Opportunity

Fact Check: The New York Times "The Corporate Daddy"

We saw this article in The New York Times and couldn't overlook how wildly inaccurate it is, so we had some fun with it. I hope you will too.


Here are the links we mentioned in our edits:

1. Associate story re: public assistance: https://www.youtube.com/watch?v=2WwGhOhRH38
2. Ed Schultz on Polifact.com re: public assistance: http://www.politifact.com/punditfact/statements/2014/may/23/ed-schultz/ed-schultz-says-walmart-worke...
3. Jason Furman on Walmart and the economy: http://www.slate.com/articles/news_and_politics/dialogues/features/2006/is_walmart_good_for_the_amer...

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Community

Why This Associate Wants You to Start With #HelloMyNameIs

“Hello, my name is….” It’s a phrase made up of only four words.

It takes very little time to say – it’s an easy way to begin a conversation. Yet, when people say these words, they can have such a big impact.

My late wife, Kate, started the #HelloMyNameIs campaign in 2013 while living with terminal cancer. As a medic herself, she had become frustrated with nurses and doctors who never introduced themselves to her before providing medical care.

Kate had already been speaking to hospitals and conferences about her experience as both a medical provider and a patient, but through the campaign she hoped to share some key values that resonate beyond people working in healthcare: communication, small acts of kindness, putting the patient at the center of every decision and seeing each person as an individual.

Kate was one of the most determined, resilient people I have ever known. I firmly believe that through adversity, comes legacy. July 23 is International “Hello My Name Is” Day – both the anniversary of Kate’s passing and what would have been our 12th wedding anniversary. We invite everyone – from people to corporations – to join us in celebrating Kate’s legacy by introducing yourself and using #HelloMyNameIs.

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Opportunity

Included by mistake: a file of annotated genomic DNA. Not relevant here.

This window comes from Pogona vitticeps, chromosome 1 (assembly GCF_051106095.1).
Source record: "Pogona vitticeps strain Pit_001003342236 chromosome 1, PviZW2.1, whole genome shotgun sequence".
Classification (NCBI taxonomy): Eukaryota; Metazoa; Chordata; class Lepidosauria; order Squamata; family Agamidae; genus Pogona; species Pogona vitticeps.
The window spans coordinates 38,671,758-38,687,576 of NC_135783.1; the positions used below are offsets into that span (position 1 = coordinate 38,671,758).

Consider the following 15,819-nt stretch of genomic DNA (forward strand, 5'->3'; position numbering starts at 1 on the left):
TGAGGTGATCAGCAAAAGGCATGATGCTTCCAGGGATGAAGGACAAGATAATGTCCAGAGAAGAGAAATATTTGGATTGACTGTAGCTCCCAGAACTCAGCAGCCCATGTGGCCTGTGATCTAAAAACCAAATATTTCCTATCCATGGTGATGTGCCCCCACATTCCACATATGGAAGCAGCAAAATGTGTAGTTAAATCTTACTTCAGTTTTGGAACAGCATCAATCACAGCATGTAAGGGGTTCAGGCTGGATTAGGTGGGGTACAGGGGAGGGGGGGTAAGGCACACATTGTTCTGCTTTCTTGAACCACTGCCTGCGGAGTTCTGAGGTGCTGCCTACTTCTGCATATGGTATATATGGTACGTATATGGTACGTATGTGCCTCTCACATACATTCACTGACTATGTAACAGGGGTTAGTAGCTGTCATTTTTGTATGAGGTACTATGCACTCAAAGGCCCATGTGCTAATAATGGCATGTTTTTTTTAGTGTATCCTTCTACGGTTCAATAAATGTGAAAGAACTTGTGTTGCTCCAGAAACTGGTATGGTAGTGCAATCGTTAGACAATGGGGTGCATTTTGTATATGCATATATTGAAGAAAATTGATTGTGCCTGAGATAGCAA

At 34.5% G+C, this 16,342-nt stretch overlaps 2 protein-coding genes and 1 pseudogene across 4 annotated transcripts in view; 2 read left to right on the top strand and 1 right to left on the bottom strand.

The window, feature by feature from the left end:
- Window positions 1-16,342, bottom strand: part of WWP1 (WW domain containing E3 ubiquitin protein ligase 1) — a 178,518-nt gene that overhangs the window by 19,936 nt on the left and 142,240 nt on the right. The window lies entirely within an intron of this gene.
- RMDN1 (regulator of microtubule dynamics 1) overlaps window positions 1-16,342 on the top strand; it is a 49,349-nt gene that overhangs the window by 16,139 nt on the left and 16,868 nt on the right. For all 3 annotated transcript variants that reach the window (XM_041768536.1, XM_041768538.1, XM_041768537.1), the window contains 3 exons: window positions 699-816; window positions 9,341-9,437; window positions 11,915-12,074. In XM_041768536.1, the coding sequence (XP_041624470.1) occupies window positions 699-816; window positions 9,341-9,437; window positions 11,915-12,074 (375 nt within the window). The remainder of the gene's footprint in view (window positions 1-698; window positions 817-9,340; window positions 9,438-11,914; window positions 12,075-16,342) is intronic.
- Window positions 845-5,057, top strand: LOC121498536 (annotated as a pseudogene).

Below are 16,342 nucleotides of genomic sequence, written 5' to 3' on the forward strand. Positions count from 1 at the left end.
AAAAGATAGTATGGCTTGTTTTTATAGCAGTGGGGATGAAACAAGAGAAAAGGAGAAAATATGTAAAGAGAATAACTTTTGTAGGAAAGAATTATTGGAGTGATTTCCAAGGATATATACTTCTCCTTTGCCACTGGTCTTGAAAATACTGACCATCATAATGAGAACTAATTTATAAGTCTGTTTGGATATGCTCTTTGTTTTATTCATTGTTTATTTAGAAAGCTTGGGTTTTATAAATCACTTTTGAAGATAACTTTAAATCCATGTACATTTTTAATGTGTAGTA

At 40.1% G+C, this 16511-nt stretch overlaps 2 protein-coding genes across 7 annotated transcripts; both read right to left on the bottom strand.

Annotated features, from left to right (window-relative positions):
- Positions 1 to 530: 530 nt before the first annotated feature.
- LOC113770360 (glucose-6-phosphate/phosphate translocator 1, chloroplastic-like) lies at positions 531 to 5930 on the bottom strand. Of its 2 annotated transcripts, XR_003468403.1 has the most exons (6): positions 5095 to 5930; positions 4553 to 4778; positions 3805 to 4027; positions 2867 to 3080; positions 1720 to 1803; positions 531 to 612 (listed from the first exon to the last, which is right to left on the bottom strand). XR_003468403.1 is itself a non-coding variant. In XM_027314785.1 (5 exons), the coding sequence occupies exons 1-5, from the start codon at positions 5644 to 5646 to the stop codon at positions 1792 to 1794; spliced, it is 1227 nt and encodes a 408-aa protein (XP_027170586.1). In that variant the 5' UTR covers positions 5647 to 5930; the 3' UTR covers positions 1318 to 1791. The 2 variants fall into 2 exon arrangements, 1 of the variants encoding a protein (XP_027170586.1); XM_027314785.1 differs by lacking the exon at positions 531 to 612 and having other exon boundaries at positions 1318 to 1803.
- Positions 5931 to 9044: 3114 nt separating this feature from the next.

Retired Store Manager Fashions Second Career Out of Dreams and Opportunity

Sometimes it’s not enough to follow your dreams. You also need someone else to see your potential.

My career at Walmart was a dream – so unanticipated! And that set me up to follow yet another dream. After nearly 20 years, I retired Feb. 17 as manager of supercenter #2914 in Massillon, Ohio, to start my own business as a fashion stylist – something I’ve been passionate about for years – and to spend more time with my precious family.

I have long had an interest in fashion, starting back when my mother was a seamstress and would create her own designs as I was growing up. Most of my wardrobe was handmade by her! I always loved how wearing something special made me feel. Working at Walmart, particularly with women, rekindled a passion in me to witness the impact of dressing well. Increased confidence, better communication, direct eye contact – we all know how that feels. Feeling positive about ourselves can be transformational.

My retail career had simple beginnings in 1997, when I was a stay-at-home mom with five small children in a single-income family. That August I was looking to get a little extra money for Christmas and applied for the first clock-in-and-out job of my life. Walmart hired me as a temporary associate despite my having dropped out of college to start a family and having zero experience in retail. I never would have dreamed I’d take a job stocking store shelves overnight and end up managing 500 people.

This company backed me every step of the way, seeing and believing in a potential I didn't recognize. One of my first store managers took a significant interest in challenging and pushing me to see opportunities that existed. It taught me how important the human touch can be.

I remember one young man who was doing a really good job as an hourly supervisor at my store. Not long after we talked about his potential, he put his job in jeopardy by clocking in late on multiple days. Instead of giving up on him, his direct supervisor asked him what was going on. He shared that his car had broken down, and with no other transportation he’d had to walk the four miles to and from the store. After hearing this, I bought him a bicycle to help put him back on the right track. He ended up going into a management program and is doing really well today.

As for me, my story has come full circle. Walmart not only gave me the acumen and process to run my own business, it also gave my husband and me the financial security to start this second phase of our lives. My baby was in kindergarten when I started my career, and now all my children are grown and college-educated. Freedom in my schedule allows me to be a stay-at-home grandma to five grandchildren.

Having been at the Massillon supercenter for the last four years, it was bittersweet to turn over my keys and the responsibility. But, I’m excited to continue being a cheerleader from the outside. The people I hired are going to go even further than I did with the belief they can have limitless careers.

Photos courtesy of Massillon Independent.